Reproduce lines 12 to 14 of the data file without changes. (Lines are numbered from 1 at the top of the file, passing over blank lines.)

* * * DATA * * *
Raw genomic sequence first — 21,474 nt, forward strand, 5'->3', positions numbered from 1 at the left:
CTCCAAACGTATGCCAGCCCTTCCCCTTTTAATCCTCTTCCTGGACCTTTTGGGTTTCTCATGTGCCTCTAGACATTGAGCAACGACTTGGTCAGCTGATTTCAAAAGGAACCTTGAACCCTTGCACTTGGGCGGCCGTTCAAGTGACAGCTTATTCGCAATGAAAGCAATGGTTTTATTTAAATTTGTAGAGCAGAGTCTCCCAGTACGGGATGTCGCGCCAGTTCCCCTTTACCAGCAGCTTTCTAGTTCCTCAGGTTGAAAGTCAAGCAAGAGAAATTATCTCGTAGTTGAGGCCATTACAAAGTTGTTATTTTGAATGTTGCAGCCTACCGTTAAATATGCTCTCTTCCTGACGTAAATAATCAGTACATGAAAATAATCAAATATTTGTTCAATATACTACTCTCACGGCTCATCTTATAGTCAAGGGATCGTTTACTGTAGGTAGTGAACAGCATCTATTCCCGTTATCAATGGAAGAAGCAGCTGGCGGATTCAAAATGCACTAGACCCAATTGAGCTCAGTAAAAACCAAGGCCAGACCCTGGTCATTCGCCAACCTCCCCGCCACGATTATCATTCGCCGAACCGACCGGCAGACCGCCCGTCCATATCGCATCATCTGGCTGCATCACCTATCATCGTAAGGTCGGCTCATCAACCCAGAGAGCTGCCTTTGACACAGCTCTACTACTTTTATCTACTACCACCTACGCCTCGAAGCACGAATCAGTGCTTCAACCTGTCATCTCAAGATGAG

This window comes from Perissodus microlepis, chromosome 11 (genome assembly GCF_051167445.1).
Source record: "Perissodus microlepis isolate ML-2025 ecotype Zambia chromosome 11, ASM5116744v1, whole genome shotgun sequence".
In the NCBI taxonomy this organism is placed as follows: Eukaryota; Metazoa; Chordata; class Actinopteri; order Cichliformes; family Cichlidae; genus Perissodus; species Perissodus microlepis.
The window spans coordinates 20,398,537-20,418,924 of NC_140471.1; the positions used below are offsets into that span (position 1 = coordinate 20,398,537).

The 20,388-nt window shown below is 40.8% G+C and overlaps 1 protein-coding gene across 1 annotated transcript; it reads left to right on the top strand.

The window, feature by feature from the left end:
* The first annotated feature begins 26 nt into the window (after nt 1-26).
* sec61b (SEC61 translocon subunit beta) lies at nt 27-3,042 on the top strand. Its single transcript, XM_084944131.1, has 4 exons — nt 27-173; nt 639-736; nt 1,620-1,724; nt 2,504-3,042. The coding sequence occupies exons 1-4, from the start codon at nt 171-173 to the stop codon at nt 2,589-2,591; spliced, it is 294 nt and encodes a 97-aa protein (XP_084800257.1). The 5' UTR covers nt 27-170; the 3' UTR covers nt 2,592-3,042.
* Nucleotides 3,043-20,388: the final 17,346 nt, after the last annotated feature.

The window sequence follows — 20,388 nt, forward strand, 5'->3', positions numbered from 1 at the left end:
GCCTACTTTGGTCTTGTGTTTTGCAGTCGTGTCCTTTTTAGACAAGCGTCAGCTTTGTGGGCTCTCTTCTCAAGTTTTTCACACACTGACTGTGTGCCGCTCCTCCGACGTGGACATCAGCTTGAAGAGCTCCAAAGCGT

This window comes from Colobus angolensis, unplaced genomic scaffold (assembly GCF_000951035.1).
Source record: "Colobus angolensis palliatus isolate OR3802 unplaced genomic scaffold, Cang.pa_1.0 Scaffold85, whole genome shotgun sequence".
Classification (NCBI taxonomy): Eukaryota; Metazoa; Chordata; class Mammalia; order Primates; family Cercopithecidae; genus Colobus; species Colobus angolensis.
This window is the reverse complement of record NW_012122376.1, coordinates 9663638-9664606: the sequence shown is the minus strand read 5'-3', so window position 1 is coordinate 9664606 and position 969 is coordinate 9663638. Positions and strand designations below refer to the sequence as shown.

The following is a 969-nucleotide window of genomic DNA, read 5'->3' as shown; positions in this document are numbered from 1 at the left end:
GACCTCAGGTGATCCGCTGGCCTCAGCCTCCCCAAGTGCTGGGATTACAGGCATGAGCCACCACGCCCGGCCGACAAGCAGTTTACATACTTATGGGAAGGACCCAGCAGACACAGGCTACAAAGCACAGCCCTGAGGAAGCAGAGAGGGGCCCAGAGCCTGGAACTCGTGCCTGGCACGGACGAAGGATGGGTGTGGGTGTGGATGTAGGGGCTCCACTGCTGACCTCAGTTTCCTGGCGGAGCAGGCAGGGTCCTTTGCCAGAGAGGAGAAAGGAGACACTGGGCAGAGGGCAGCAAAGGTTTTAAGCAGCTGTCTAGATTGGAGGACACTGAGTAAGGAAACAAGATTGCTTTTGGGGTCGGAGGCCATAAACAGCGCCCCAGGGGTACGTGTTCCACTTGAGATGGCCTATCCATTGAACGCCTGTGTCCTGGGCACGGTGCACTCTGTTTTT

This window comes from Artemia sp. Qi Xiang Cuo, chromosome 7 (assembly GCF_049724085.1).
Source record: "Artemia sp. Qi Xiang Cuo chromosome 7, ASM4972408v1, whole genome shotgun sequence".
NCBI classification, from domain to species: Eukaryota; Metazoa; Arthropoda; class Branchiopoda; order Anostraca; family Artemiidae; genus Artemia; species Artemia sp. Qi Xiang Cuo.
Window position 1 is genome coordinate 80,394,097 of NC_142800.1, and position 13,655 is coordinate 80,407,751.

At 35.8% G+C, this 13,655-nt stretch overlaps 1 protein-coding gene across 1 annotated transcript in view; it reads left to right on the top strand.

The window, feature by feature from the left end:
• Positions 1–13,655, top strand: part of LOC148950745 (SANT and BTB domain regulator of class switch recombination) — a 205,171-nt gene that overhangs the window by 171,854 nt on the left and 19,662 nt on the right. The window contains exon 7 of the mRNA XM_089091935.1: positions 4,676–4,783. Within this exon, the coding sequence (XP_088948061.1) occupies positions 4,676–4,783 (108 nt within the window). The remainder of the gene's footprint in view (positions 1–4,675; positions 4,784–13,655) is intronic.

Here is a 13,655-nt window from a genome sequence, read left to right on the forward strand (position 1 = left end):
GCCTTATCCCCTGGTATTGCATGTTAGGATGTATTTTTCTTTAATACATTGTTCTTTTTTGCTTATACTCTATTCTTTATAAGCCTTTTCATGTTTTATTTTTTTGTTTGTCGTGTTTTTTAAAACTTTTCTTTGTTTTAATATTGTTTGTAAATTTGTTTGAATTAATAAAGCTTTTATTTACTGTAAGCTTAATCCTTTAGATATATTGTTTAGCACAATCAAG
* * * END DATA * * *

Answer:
The window sequence follows — 20,388 nt, forward strand, 5'->3', positions numbered from 1 at the left end:
GCCTACTTTGGTCTTGTGTTTTGCAGTCGTGTCCTTTTTAGACAAGCGTCAGCTTTGTGGGCTCTCTTCTCAAGTTTTTCACACACTGACTGTGTGCCGCTCCTCCGACGTGGACATCAGCTTGAAGAGCTCCAAAGCGT

This window comes from Colobus angolensis, unplaced genomic scaffold (assembly GCF_000951035.1).